Monday, 29 April 2013

Learn to draw using value

ball drawingValue

Value is the different tones of color (from white to dark) in an artwork.  

It can be created in two different ways.  The one way using various hatched lines over and over each other that result in a dense mass of lines and so creating different shades of grey.  The other way is by deposits of actual grey tones created by chalk, pencil, diluted ink or paint washes.  An object will always have a lightest value, middle value, a dark - and a darkest value.

Value can contribute to the mood of your drawing and can suggest a broad range of expression.  How you contrast, shape and distribute your values and how the values are arranged can contribute to the psychological mood of the drawing.

Value draws attention to the weight, importance or the direction of a form.  It is a very versatile compositional tool and its use in a drawing is crucial for allowing a viewer to make sense of a form or objects.  It creates a visual diversity and acts as a strong unifying agent.

Most beginners are scared of using dark values and are afraid that once it is dark that it can't be removed.  They limit themselves to using line and rather to experiment with different types of lines than different values.  Drawing with line is excellent but if values are always dodged because of fear of using dark values, it is a shame.  If you are afraid of making mistakes like drawing to dark, start light and use layers and layers until the right dark and light contrasted values are achieved.  But I can't stress enough about how important contrast is.  My art lecturer always use to say, I want to see black and white and grey, not just grey.
Ball with matches
Elements of light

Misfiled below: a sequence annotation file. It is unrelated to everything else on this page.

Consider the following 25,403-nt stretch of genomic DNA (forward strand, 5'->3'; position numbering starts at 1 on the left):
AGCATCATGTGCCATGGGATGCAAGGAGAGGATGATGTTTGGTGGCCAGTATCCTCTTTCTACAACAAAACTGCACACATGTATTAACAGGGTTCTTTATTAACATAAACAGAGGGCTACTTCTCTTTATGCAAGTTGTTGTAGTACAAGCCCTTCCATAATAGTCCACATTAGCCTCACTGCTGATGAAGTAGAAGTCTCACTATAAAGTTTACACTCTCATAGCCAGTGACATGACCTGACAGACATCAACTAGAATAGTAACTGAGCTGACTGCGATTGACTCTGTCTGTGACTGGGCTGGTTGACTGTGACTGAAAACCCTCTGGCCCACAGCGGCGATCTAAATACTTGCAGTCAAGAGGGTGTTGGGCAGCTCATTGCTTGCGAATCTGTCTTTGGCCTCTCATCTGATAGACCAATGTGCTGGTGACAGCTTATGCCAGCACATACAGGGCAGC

Elements of light

If you are drawing a red apple, you see red and your first reaction is to make the whole drawing grey and maybe add dark tones to create some value.  I can tell you that every object, if it has a solid light source, will always have some white in it.

Every objects has a few elements that one should learn to spot and implement in ones drawings.

1.  Lightest value
2.  Second lightest value
3.  Third lightest value
4.  Darkest value
5.  Reflective light
6.  Cast shadow

The cast shadow is sometimes troublesome for many artists.  It is an important element in your drawing and must not be forgotten.  It has many functions in a drawing.  It can suggest the location of the light source, the distance of the object in relation to the ground, wall or other objects and it can have expressive functions.  

Do your own study on light versus the cast shadow.  Take one object and do different sketches of it, each time with the light source from a different angle or just move the object around while the light source stays the same.  Feel free to send your images to me for some feedback :-) 

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